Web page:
Chalkmarks: Time for a top up: Bottles of Llopart the vineyard

POURING out a noisy glass of fizz, the hiss, crackle and bubbles are music to my ears. I’ve headed out after a very early breakfast to the capital of Cava in Catalonia.

I never knew this glamorous drink came from vineyards just an hour from Barcelona.

Around 90 per cent of all Cava is produced in the northeast of Spain so you shouldn’t miss the chance to stick your head towards Tarragona where around each corner you’ll find steep terraces filled with vines.

As our group pulls into the Llopart estate for a tour and tasting, an ice bucket with chilled sparkling rose is waiting on the lawn.

I flick my flute of pink bubbles with my finger. It makes a perfect ting. Then it’s ten seconds of bliss. It has all the charge of Champagne and the sweetness of ripe fruit. Delicious.

Chalkmarks: Sparkling: Serenaded by two men singing old Catalan love songs while tasting Cava
Sparkling: Serenaded by two men singing old Catalan love songs while tasting Cava
Chalkmarks: Sparkler: The scenery is as intoxicating as the wine
Grape view: The scenery is as intoxicating as the wine

After being handed sun hats we are led around the family-owned winery that was one of the first to begin producing the famous bubbles in 1887.

We stroll around the vineyard and visit the processing room where the grapes get squeezed then put into huge steel tanks. The gust of yeast knocks us off our feet.

When we reach the dark underground barrel room we sip on more sherbet Cava under the blazing lamps.

We move on to the bottle room, which was stacked from floor to ceiling with thousands of their Gran Reserva, maturing.

Back outside again and another round of drinks is on offer. This time its classic, crisp whites and soft roses were popped open, each with a flavour of their own.

We were also served cheese, salami, chocolate and even the grapes on huge silver platters.

As the temperature nudges 25C on the terrace, we squint at views of the pale orange jagged peaks of Montserrat. The scenery is as intoxicating as the wine.

Out of the blue two men appear singing old Catalan love songs – one on an acoustic guitar.

If I’d have found a magic lamp and was granted one wish, this would be have been it. I raise my glass. I need to savour this.

On my way out, I pick up some bottles to take home, brought direct from the producer – most cost around only 11euros (£8).

With Spain boasting the largest area of vineyards on the planet you could spend weeks chasing the Mediterranean sun and a good bottle.

Needless to say that when it was time for some shut-eye, I sleep like a log.

I’m staying at the traditional Hostal Sport de Falset in the heart of the region. From the doorknobs to the curtains, the hotel was relaxed and homely with old school cello-brown furniture and a bunch of rosemary twigs left on the bed.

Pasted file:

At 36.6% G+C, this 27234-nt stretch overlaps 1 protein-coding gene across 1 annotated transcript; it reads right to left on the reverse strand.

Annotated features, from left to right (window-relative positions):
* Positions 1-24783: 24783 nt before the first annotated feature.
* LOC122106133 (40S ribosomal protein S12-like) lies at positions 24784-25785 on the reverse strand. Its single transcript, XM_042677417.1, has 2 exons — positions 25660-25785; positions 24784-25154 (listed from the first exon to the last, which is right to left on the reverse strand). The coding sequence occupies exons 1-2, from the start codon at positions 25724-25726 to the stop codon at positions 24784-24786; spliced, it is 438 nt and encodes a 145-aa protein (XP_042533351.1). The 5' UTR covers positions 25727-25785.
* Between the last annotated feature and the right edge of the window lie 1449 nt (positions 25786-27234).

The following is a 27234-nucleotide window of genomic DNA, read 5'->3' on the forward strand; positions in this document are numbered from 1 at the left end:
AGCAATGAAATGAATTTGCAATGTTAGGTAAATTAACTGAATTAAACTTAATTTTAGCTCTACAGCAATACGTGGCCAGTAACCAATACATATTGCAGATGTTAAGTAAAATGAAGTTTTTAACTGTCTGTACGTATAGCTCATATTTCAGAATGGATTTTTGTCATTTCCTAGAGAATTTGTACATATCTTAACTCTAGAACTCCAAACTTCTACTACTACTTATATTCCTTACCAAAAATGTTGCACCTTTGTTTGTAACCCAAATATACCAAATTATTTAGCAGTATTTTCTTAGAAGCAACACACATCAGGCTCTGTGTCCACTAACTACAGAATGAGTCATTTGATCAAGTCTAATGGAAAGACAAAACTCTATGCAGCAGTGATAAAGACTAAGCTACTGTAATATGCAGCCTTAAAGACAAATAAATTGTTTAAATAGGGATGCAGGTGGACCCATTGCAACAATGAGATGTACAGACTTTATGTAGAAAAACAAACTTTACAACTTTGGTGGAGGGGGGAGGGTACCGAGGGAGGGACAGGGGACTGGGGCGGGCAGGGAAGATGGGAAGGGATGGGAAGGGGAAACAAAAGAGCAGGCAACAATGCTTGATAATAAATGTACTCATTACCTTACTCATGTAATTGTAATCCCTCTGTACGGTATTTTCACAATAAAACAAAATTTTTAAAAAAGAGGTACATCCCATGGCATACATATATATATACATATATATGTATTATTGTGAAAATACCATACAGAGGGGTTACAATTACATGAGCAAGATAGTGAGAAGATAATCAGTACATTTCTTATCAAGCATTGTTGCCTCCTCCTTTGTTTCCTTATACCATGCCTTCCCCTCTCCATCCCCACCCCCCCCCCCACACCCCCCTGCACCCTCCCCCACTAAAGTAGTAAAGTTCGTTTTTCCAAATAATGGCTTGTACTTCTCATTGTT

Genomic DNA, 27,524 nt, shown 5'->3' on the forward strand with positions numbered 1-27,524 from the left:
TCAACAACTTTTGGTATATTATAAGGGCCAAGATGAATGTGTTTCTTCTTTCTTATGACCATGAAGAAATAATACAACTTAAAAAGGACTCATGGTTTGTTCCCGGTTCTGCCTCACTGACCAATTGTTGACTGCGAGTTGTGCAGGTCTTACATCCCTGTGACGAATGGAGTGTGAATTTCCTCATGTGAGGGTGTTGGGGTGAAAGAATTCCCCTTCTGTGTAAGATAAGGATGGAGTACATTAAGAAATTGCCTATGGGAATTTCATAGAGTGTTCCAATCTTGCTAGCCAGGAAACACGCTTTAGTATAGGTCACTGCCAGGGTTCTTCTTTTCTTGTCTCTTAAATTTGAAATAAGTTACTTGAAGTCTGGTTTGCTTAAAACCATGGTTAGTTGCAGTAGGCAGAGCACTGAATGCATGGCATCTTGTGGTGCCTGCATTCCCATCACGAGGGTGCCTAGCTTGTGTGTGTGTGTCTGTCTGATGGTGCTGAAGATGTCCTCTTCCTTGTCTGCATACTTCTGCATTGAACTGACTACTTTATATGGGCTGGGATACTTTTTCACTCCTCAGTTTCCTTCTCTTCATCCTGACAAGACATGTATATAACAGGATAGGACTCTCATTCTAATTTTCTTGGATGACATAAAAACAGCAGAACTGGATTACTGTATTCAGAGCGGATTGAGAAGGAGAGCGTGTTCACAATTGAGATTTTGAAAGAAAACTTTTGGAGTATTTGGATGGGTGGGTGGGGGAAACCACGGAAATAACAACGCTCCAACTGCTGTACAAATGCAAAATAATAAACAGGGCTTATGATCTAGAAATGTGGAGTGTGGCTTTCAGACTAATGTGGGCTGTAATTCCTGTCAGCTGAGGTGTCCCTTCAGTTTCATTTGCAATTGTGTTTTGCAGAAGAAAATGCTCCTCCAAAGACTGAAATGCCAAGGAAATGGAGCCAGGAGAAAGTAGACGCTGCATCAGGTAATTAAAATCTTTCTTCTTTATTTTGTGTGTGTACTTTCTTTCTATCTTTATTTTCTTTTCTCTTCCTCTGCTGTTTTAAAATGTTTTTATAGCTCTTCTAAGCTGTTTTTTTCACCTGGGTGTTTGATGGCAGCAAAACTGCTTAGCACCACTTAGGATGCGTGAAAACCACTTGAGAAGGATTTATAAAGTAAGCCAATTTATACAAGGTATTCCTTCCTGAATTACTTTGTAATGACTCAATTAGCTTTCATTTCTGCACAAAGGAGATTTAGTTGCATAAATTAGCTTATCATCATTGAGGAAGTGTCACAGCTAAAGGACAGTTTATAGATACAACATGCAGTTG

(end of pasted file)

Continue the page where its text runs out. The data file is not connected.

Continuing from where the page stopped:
Falset village is low key for a tourist centre. There are a handful of small shops, bakeries and supermarkets. Outside on the main avenue locals spend their evenings sitting in outdoor cafes sipping coffee, beer or wine.

Nothing happens very fast out there. But then, you can’t rush wine, and the pace of life is the same.

Visiting Albet i Noya was another experience altogether. This time we whiz up and down the vineyard on Segways during the afternoon before tasting their organic white and red wine.

It was here I also try the fabled Penedès – a zingy sparkling wine that comes only from this region.

And if you want to be even more active, you can hike between bodegas (vineyards) getting involved in grape picking, or you can just make it up as you go along driving along the narrow winding roads that thread through the vines.

What also sparkled about this wine-land were the wild coastal mountains.

The second morning I join a guided group to saunter through the misty landscape passing olive trees, picking wild thyme and eating almonds straight from their shells as we go.

We don’t have to work too hard for the views with wineries and bodegas appearing hidden away in the scenery.

We stop on a dusty hill for a mid-morning snack of cheese and a slug of red wine as we stare into the emerald distance with the sun in our faces.

Not only is this region the cradle of Cava, it’s the home of one of the lesser known but most expensive wines in the world Priorat.

You’d think with both these drinks, the region would be tourist trap, but the opposite is true with dozens of secret wineries to discover.

For a first-class sample of this scarcely heard of red wine we head to Burgos Porta, found down a dusty track in a small stone house.

Life is quiet as a lullaby as winemasters Salvador and his wife Conxita tell us how they work from dawn to dusk with just one day off each month.

As they serve up lunch – bean and pork stew followed by roasted vegetables – more corks pop open. We sample their juicy reds – and in a few hours, I am happily bloated on good food and fantastic wine.

The last port of call on the Priorat trail is Torres, the well-known brand which produces Sangre de Toro and Viña Sol, found in all the supermarkets at home.

Their ritzy glass building sits nestled in the hills with extensive cellars built deep into the ground.

Inside, the decor was smart black and white with wooden cabinets displaying their vintages, and sleek tables topped with lined-up wine glasses.

The room soon falls as quiet as a library during our task to blend three wines to create our own unique bottle which we can take home.

Over the three-day trip, I am ready to move here. I’d live in the fields, walk barefoot and pick the harvest. And at the end of each day, a bottle of wine is never far away.

Chalkmarks: Red wine? Which one to try at Abadal
Red wine? Which one to try at Abadal

Chalkmarks: Thirsty work: Natalie blends her own wine at Torres
Thirsty work: Natalie blends her own wine at Torres

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